For example, just because you may have a higher credit limit doesn’t mean you should use all of it. Your credit utilization ratio is an important factor in determining your credit score. If you want to remain financially savvy, keeping your ratio at around 30% or lower is ideal. These small but important adjustments can help you keep your credit score healthy, which can unlock better rates on your loans, credit cards and more. This in turn can save you money over time.
How proper planning can help you retire early
No matter where you’re starting from, you can almost always take small steps towards planning for your future. Rather than think about how much you have to save (and feeling daunted by timeframes), focus on what you can do today. Set realistic, small goals for yourself. For example, start by evaluating which debts are important to pay off first to avoid accruing more interest. Or plan to put away a certain amount of money towards your savings or retirement account each week after budgeting out your remaining funds. It doesn’t have to be a lot!
When you think about retirement, you may need to make some sacrifices early on — that could mean saving your money in your Individual Retirement Account (IRA) or 401 (k) instead of putting that money towards a trip you want to take now. Proper planning means making adjustments that work best for you and prioritizing your goals—where are you willing to cut? Where are you able to make adjustments? What are your non-negotiables?
When possible, think about ways you can live under your means, even if your income goes up over time. Making more money can be beneficial and it can be enticing to spend it right away. Try to avoid “lifestyle creep,” or increasing your living expenses and lifestyle at the same rate as your income increases.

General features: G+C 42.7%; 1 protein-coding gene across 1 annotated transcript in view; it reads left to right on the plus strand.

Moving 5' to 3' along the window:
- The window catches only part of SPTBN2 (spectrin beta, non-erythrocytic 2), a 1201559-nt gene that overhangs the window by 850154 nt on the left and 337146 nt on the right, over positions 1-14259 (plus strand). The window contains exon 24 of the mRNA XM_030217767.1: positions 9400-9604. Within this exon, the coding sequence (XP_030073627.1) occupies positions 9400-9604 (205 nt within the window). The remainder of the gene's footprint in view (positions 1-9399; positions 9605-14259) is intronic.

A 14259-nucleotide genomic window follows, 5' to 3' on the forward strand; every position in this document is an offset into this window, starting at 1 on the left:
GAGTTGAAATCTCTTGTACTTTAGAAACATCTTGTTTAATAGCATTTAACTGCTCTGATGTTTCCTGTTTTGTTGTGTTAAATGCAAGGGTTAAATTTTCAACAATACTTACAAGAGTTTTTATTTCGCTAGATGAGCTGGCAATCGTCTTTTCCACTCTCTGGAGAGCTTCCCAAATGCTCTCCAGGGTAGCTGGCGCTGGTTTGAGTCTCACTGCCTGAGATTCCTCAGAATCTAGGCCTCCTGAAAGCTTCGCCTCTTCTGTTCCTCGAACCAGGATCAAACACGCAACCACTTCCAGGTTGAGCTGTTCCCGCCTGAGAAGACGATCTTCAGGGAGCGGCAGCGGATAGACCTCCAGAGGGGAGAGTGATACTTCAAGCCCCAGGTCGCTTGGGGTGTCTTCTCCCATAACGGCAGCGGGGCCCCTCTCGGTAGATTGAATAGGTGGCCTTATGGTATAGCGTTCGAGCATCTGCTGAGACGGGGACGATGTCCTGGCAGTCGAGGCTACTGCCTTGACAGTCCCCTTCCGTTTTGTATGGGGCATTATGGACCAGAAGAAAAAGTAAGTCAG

Finally, using resourceful tools like Chase Credit Journey® can give you the insight and encouragement you need to plan your financial future. This free online platform not only provides you with a credit score but features like credit monitoring and credit planning to help you keep track of your score and the factors affecting it. You can use a personalized action plan provided by Experian to take actionable steps towards improving your credit score over time.
Credit’s role in retiring early
Your credit score is a good indicator of how well you’re handling your finances and planning ahead. When you have a good credit score, you can save money by landing lower interest rates on credit cards and loans. Money that you would have otherwise spent on interest charges and fees could go towards your retirement and savings accounts instead.
Some cards may have certain perks and rewards that you can maximize to get the most out of your purchases. For example, if you’re savvy about how you use your credit card, you could earn cash back, receive points to redeem on travel and more. Understanding your buying habits can be helpful as you use your card in the most cost-effective ways, saving you money that you could put towards your future.
Planning for your future can be scary at first and may come with ups and downs. It’s not always about how much money you have, but how good your credit score is, too. In an episode of the Credit Talk podcast, a show that aims to provide listeners with personal stories about financial journeys, the hosts discuss how important it is to understand how credit works to be financially healthy and the significance of credit when it comes to making financial decisions. A good credit score can make a big difference when you're ready to make important life investments.